AURORA — Victoria De La Fuente stands outside of a driver’s license office in Aurora, holding a clipboard and greeting people as they exit and prodding them to register to vote
As a representative of Mi Familia Vota, a national nonprofit that encourages Latinos and immigrants in seven states, including Colorado, to get involved in civic life, she spends five mornings a week here or at schools and festivals trying to make sure as many people as possible can cast a ballot on Nov. 8, Election Day.
People are supposed to automatically be registered to vote in Colorado when they receive their driver’s license, but De La Fuente says that doesn’t always happen when a facility is busy.
“Morning,” she says to a man leaving the office. “Have you registered for the elections?”
“What elections?” he asked.
Colorado candidates and political groups on both sides of the political spectrum are focused on Latino voters in 2022, hoping their support can be a difference maker on Tuesday. That’s especially true in the state’s highly competitive, new 8th Congressional District, where 39% of the population is Latino, the largest share of any congressional district in the state. That contest is attracting millions of dollars in outside spending, much of it from Republicans who hope to sway Latinos to their side over economic issues. Democrats believe they can attract Latinos over social issues, like firearm regulations and abortion.
While there’s a battle for the Latino vote in Colorado every election cycle, the 8th District race appears to have heightened the urgency for both Democrats and Republicans. National observers believe the 8th District is a political laboratory for reaching Latino voters whose results could try to be replicated across the country.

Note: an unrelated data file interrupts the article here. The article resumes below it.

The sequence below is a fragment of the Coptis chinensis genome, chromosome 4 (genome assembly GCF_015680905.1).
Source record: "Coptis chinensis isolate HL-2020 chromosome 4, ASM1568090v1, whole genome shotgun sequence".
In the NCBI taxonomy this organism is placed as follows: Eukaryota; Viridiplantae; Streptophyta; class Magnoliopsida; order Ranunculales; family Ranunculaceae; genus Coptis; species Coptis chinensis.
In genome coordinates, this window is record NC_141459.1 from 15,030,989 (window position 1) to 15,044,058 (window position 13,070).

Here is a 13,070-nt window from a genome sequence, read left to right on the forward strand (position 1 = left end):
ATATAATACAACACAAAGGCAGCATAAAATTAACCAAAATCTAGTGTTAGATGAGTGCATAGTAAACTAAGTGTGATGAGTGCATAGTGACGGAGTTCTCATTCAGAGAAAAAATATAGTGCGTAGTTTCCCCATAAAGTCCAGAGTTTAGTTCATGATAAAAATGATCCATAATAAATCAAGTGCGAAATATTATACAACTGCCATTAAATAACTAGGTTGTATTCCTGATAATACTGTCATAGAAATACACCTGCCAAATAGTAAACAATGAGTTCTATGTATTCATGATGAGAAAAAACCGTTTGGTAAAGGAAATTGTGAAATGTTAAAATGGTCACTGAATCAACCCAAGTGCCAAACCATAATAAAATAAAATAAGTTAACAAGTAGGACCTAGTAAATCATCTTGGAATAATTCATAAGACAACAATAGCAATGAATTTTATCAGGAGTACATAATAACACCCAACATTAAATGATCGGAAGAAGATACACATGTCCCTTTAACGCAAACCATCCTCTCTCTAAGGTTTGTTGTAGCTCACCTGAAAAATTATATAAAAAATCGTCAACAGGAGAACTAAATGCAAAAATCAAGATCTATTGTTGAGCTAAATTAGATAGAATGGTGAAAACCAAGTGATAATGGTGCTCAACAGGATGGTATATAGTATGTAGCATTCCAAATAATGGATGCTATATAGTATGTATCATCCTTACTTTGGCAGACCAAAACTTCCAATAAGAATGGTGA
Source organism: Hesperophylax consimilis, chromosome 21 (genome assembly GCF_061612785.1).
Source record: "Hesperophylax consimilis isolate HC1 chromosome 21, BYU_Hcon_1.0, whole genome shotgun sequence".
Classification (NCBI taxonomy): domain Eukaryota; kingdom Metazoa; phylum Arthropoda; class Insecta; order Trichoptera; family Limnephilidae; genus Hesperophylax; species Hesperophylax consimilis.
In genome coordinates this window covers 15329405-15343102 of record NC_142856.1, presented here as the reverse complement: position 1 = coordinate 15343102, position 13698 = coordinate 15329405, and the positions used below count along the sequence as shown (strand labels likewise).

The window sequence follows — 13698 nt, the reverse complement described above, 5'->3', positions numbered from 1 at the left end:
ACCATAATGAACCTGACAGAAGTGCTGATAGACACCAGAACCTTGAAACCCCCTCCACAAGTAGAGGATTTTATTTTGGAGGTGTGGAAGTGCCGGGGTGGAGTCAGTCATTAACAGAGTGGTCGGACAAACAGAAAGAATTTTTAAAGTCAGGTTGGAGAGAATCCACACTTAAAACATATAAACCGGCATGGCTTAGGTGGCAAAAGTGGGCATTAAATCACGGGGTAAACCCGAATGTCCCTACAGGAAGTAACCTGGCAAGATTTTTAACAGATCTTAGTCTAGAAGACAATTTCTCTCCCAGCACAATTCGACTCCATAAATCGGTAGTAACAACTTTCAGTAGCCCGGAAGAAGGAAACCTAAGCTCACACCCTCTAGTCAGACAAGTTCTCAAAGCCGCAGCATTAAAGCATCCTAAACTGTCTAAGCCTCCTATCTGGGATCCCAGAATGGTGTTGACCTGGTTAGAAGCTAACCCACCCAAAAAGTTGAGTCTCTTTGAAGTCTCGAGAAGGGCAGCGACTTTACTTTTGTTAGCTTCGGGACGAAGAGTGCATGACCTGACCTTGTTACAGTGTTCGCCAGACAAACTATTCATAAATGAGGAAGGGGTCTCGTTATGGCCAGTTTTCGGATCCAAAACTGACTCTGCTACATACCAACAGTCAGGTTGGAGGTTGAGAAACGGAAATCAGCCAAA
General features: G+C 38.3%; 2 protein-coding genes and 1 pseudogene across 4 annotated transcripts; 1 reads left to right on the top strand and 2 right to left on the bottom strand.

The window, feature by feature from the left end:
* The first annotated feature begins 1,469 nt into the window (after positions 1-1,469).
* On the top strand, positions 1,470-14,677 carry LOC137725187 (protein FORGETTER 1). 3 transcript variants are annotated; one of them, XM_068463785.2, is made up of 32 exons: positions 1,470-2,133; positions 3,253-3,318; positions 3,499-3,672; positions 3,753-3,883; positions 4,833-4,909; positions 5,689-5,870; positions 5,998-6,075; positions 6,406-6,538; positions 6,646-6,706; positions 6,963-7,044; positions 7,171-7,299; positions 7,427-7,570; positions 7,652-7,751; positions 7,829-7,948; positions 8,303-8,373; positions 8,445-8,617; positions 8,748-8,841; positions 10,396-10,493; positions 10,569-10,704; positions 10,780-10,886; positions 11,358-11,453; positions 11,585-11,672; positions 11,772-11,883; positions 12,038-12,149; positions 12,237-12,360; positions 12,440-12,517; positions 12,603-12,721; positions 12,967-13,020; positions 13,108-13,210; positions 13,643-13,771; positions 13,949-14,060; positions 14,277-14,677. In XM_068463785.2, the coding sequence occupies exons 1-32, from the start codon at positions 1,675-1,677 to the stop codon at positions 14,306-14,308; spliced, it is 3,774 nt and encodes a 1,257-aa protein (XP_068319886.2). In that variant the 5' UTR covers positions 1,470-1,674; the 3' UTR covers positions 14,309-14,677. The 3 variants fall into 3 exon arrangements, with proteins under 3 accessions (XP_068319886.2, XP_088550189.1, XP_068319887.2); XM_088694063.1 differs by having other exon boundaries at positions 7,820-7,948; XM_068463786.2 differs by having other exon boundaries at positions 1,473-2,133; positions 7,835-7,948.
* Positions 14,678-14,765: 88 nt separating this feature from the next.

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But Latino voters are important to every major campaign in the state in 2022 as they now make up nearly a quarter of Colorado’s population.
Candidates are advertising on Spanish-language TV and radio and in Spanish-language print publications. Political parties and outside groups are registering Latino voters and knocking on their doors. And national organizations are polling Latino voters in Colorado on the issues that matter most to them.
Some efforts appear to be energizing Latinos to cast ballots.
“The early vote numbers actually look good,” said Gabriel Sanchez, a University of New Mexico political scientist and pollster. “They’re in some cases outpacing 2018 turnout for Latinos, which was really, really high.”
But there have also been misinformation efforts targeting Colorado’s Latino electorate. In recent weeks, Latino voters have been hearing anti-transgender Spanish-language radio ads and receiving mailers falsely saying that President Joe Biden and his liberal allies “are pushing radical and irreversible gender experiments on children,” like blocking puberty and removing genitalia.
Democrats fear that messaging from a nonprofit operated by Stephen Miller, a top adviser to former President Donald Trump known for his anti-immigrant views, is aimed at keeping Latinos from going to the polls.
“This is a tactic meant to divide and disgust voters, to opt out of participating in this election all together,” said state Sen. Julie Gonzalez, a Denver Democrat who talked with many constituents who received the anti-transgender mailers.